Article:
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Articles filed in: Innovation

People Want Places, Not Platforms


Do you see all those people who whipping their smartphones out as soon as they get on the train or stand in a queue? They’re not just avoiding boredom, they’re searching—but not only for information, or laughs, or updates. They are searching for a feeling of connection.

We want places to go and places to be. Places to kill time and places that make us feel a little less lonely in the moment. Places to learn. Places to share. Places that make us feel safe, or smart, or welcomed, or funny, or hopeful for the future. But most of all, we want places to belong and places where we feel like we matter.

Those places used to be our family homes, our dinner tables at 6 pm, or football games with friends on Saturday afternoons. Increasingly they are digital spaces.

Whatever you’re building, think beyond features, functionality and design and think first about how the person you serve wants to feel when she arrives at the place you’ve built.

Image by Hugh Han

Adding Value By Subtraction


When we’re innovating a product or iterating a service, we tend to add value by introducing features and benefits. But more isn’t always better.

Sometimes improvements and progress are made by removing things that people wouldn’t miss.

What could you subtract or stop doing to improve your product or service?

Image by Garry Knight

Better By Degrees

The track and field coach Bill Bowerman spent twenty-four years training athletes at the University of Oregon to optimise their performance. Bowerman was also the co-founder of Nike, and most famously the inventor of the waffle sole running shoe (which he prototyped by pouring rubber into the family’s waffle iron). Bowerman’s innovation made the shoe lighter and increased its grip. A tiny tweak that changed everything for the athletes who wore them and the company that made them.

Throughout history, what look like giant leaps were a result of tiny adjustments. Incremental shifts. Slight gaps that were filled. Something once thought trivial understood to be essential. The untapped and unseen, newly revealed.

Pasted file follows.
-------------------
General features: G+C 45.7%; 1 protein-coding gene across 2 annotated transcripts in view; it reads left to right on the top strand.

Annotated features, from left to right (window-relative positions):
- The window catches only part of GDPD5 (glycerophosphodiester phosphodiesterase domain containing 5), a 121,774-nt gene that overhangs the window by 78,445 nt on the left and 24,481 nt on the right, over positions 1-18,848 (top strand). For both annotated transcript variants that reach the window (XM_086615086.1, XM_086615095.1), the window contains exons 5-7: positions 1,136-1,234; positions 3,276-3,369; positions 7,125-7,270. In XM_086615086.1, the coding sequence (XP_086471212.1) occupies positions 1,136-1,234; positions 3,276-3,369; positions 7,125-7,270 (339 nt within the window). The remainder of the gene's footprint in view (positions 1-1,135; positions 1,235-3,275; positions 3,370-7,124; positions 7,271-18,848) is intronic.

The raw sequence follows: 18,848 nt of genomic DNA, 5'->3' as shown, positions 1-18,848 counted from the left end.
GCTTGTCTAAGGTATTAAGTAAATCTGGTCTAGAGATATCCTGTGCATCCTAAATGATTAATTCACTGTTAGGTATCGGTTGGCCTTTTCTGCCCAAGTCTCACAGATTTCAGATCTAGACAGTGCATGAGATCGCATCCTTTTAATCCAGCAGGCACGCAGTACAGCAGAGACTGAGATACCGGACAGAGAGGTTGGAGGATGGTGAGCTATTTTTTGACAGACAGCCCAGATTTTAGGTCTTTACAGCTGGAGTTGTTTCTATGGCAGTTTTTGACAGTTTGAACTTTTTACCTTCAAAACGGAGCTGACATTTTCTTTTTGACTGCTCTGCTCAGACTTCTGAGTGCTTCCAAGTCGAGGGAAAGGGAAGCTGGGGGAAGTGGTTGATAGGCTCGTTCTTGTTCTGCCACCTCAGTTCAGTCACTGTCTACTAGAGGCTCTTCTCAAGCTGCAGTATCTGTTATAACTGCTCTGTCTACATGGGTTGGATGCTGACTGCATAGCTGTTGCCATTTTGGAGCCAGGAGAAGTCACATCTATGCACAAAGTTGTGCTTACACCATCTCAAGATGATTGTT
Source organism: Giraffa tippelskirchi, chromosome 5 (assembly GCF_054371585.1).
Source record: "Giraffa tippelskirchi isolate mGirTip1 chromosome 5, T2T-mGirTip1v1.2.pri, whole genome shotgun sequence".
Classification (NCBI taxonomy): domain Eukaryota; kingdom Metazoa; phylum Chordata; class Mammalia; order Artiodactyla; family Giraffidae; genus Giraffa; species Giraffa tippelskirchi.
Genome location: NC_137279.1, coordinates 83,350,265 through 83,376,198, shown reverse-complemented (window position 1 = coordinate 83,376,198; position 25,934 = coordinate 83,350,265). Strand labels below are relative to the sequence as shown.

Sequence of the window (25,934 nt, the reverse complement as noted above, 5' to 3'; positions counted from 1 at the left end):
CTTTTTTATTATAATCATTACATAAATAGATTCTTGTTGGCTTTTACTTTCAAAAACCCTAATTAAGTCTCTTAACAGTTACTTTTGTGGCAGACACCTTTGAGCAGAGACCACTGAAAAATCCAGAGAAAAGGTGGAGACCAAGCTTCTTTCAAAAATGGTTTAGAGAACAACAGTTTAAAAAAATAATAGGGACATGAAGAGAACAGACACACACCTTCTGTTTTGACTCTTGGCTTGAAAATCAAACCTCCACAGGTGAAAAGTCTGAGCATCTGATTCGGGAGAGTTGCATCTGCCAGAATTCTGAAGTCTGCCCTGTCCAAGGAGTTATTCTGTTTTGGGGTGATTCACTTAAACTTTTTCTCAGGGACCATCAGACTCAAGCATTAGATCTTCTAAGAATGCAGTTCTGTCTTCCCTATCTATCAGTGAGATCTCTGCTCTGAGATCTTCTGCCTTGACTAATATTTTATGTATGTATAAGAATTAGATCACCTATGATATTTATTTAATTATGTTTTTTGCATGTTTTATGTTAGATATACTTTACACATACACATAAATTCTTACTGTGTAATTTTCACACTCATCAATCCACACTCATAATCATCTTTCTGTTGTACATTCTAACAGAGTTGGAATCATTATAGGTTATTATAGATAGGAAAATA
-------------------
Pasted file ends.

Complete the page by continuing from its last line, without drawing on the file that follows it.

The people who change the world pay attention to the seemingly insignificant. They’re always on the lookout for a way to make things better by degrees. What we see when we look at an athlete is someone running fast. What Bowerman saw was someone who could run faster.

Image by Happy Rower

Progress And Potential

Nobody knows who invented the button five thousand years ago. At first, buttons were simply used to adorn clothing. It wasn’t until the invention of the buttonhole three thousand years later that buttons became functional. It took us two thousand years to reimagine what the button could do. And in that moment fashion and even the fabric of our society was changed forever.

The invention of the buttonhole meant we had a more reliable way of securing our clothes. Instead of having to drape ourselves in swathes of cloth, we could wear more fitted garments that used less fabric. Clothing could be designed not only to cover bodies but also to subtly reveal them. People were free to move more easily because their clothing stayed put. That newfound freedom likely had a knock-on effect on both creativity and productivity.

It took someone asking a better question about what a button was for, to see what a button could be for.

All progress is about taking a small step into the unknown, towards the uncharted territory of the never been done before.

Image by Sam Rodgers. HT to Isaac Mizrahi

12 Lessons From The Biggest Hit Of The Year

Ed Sheeran’s hit song, ‘Shape of You’ was the most streamed track of 2017. The official video is expected to reach three billion views within a year of being uploaded. There’s a lot we can learn from this video where Ed and his co-writers talk about the process of writing a hit song.

12 Lessons From The Biggest Hit of 2017

1. Hits are accidents waiting to happen. You have to put yourself the situations that give you the best chance of doing great work.

2. Creativity is unpredictable. In Ed’s words.’None of us thought that much into it.’

3. Flexibility is your friend. Understanding what’s not working is key to finding what does work.

4. You can’t always think your way to success. Sometimes you have to feel your way.

5. Going against the grain often creates magic.

6. Shifting your focus can help you to view challenges with fresh eyes.

7. Average first drafts are necessary iterations of great finished products.

8. Your perceived flaws and enforced constraints can become your biggest strengths.

9. A strong team trumps a lone superstar.

10.Nobody knows for sure. Everything would be a hit if we could predict what’s going to fly.

11.It pays to allow your work to be seen through someone else’s lens.

12.Don’t set out to win. Set out to love what you do.

Here’s to continuing to learn from our failures and successes.